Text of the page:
HIV is not a death sentence now. If you identify it and treat it, you can live a long life. Antiretrovirals have changed over the past 20 years, and the pill burden associated with that. Early on in the AIDS crisis, you could be on 40 pills a day. Now if you’re HIV positive and on treatment, you could be on one pill a day, potentially hiding it from a discussion.
A different kind of discussion
‘ASC’ is about reanimating the discussion and saying, “This is a problem that people may think has gone away, but hasn’t. It’s mutated and it needs a different form of representation.”
The way to reanimate the discussion is to inundate people with imagery. Almost subliminally you’ll come out understanding something. It’s pedagogy in a casual way.
The point of this art–science collaboration is to seduce a much wider audience into thinking about HIV. It’s about discourse: there’s a different kind of discussion you can have in art than you can in science and vice versa.
Alison Rodger [a clinician and researcher in infectious diseases and HIV] is connected to a massive network of people across London looking at HIV in different ways. I see Alison as a node that joins things together, from Public Health England to chemsex [sex enhanced by use of drugs such as crystal methamphetamine] research.
I discovered [Alison’s] research into the effect that antiretroviral therapy had on people’s perception of risk of HIV and her project PARTNER, which looked at couples who were sero-different, i.e. one was HIV positive and one was negative.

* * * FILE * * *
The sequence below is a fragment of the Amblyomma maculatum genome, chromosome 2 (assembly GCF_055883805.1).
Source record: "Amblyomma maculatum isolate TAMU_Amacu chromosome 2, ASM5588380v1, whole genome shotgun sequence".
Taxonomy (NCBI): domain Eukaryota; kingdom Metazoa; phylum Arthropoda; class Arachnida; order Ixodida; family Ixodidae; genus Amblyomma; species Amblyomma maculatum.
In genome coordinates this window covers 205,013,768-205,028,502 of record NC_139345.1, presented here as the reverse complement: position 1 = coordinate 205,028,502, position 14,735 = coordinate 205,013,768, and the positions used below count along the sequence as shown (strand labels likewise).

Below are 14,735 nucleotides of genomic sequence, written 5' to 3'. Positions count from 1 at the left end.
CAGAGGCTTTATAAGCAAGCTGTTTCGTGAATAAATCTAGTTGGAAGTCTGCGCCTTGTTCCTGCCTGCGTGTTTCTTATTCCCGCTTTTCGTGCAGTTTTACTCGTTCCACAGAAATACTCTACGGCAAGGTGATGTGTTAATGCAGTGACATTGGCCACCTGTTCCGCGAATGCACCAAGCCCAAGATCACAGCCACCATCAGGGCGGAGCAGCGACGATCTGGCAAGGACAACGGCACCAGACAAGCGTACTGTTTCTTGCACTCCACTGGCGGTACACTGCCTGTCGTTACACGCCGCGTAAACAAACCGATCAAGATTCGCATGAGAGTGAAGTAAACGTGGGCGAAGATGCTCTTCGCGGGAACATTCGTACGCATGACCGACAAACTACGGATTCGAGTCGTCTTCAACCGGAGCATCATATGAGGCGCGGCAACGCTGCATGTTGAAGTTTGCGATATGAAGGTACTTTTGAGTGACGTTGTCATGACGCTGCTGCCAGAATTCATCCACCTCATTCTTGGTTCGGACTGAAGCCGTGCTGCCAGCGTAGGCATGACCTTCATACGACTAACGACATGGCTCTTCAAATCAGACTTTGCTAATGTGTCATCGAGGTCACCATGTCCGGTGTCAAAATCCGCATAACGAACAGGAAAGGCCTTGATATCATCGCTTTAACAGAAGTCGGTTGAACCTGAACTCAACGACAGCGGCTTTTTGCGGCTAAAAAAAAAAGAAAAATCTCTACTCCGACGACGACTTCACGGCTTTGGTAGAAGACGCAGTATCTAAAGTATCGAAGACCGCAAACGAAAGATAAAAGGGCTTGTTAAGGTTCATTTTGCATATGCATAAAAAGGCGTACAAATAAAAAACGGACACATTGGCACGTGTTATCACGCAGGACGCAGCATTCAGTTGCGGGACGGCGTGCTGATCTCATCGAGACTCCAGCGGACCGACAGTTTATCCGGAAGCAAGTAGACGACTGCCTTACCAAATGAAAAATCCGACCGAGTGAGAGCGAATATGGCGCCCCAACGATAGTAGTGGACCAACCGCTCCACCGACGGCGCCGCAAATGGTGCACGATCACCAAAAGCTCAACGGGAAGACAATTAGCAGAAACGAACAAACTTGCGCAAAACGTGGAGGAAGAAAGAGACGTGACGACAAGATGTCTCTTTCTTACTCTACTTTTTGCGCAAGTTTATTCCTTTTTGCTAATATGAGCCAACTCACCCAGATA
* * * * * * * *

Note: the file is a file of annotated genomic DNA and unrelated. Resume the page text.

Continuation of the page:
The positive one was on treatment with an undetectable viral load [concentration of virus in the blood], and [Alison] showed that the virus couldn’t be passed on to their HIV-negative partner.
Changing the world for a moment
These were really rich veins of information, jargon and slang, and new discoveries for me to understand what the problem is now. I emailed her out of the blue, saying, “Look, I’m this person, I do this thing, this might all sound a bit mad, can we meet for a coffee?” and she got where I was coming from.
The presence of antiretroviral therapy and how it affects our perception of risk wasn’t something we had 30 years ago. It’s not that HIV has gone away but that it’s better treated and better prevented. That’s what is interesting about Alison’s research: the idea that it’s very important to be tested and, if you’re positive, to get on treatment early.
This is complicated information and I felt that if I didn’t understand it, maybe other people didn’t, and maybe I could use art to address this. Maybe art has a social function. I’m not sure if art can change the world in a radical way but it can change the world in this sort of momentary way.
About the contributors
John Walter is an artist, curator and writer. He achieved his doctorate in the Department of Architecture and the Built Environment at the University of Westminster. His work considers complex and uncomfortable subjects including sexual health, drawing audiences in through an exuberant use of colour, humour and hospitality. He received a Wellcome Arts Award in 2014 to produce ‘Alien Sex Club’, and another in 2016 for ‘CAPSID’, a project that looks in depth at how the HIV virus works.